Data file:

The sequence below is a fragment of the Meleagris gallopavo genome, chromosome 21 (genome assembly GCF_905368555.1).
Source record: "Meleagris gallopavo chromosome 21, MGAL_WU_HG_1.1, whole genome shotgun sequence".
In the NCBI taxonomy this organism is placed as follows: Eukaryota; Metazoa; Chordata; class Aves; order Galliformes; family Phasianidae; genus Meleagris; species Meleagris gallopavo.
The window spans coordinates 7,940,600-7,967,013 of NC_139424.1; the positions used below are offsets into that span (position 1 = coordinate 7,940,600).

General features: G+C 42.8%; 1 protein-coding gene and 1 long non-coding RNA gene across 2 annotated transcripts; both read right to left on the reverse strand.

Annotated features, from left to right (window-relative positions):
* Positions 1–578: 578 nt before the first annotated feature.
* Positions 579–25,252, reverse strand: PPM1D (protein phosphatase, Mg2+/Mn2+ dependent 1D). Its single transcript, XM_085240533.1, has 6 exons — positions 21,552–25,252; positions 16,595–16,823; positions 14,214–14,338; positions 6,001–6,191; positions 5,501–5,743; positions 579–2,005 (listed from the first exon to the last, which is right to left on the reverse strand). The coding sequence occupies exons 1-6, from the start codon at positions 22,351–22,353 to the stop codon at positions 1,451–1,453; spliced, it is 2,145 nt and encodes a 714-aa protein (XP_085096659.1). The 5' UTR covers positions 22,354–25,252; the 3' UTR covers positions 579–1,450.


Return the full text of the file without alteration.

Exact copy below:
The sequence below is a fragment of the Meleagris gallopavo genome, chromosome 21 (genome assembly GCF_905368555.1).
Source record: "Meleagris gallopavo chromosome 21, MGAL_WU_HG_1.1, whole genome shotgun sequence".
In the NCBI taxonomy this organism is placed as follows: Eukaryota; Metazoa; Chordata; class Aves; order Galliformes; family Phasianidae; genus Meleagris; species Meleagris gallopavo.
The window spans coordinates 7,940,600-7,967,013 of NC_139424.1; the positions used below are offsets into that span (position 1 = coordinate 7,940,600).

General features: G+C 42.8%; 1 protein-coding gene and 1 long non-coding RNA gene across 2 annotated transcripts; both read right to left on the reverse strand.

Annotated features, from left to right (window-relative positions):
* Positions 1–578: 578 nt before the first annotated feature.
* Positions 579–25,252, reverse strand: PPM1D (protein phosphatase, Mg2+/Mn2+ dependent 1D). Its single transcript, XM_085240533.1, has 6 exons — positions 21,552–25,252; positions 16,595–16,823; positions 14,214–14,338; positions 6,001–6,191; positions 5,501–5,743; positions 579–2,005 (listed from the first exon to the last, which is right to left on the reverse strand). The coding sequence occupies exons 1-6, from the start codon at positions 22,351–22,353 to the stop codon at positions 1,451–1,453; spliced, it is 2,145 nt and encodes a 714-aa protein (XP_085096659.1). The 5' UTR covers positions 22,354–25,252; the 3' UTR covers positions 579–1,450.